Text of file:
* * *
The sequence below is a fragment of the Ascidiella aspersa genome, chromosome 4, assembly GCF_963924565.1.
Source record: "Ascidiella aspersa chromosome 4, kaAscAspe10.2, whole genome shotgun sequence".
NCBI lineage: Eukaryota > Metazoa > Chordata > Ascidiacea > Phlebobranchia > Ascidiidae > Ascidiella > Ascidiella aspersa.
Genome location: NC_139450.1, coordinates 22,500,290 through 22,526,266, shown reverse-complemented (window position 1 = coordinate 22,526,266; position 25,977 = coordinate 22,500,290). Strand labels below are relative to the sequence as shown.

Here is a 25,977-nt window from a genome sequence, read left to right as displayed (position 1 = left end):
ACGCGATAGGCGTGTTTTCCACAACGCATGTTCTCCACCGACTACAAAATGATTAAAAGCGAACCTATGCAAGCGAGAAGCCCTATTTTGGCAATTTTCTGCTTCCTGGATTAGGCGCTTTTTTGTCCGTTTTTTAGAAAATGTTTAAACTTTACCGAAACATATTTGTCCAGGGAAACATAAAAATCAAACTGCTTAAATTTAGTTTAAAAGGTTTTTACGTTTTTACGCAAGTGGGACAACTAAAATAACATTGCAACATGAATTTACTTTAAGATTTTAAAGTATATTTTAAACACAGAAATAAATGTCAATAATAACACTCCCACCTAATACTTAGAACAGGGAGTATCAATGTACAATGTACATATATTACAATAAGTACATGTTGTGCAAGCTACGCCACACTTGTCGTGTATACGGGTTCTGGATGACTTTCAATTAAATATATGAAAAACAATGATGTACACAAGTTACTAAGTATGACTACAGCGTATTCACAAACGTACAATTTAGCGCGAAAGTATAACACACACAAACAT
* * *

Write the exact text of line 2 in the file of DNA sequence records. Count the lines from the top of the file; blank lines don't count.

Source record: "Ascidiella aspersa chromosome 4, kaAscAspe10.2, whole genome shotgun sequence".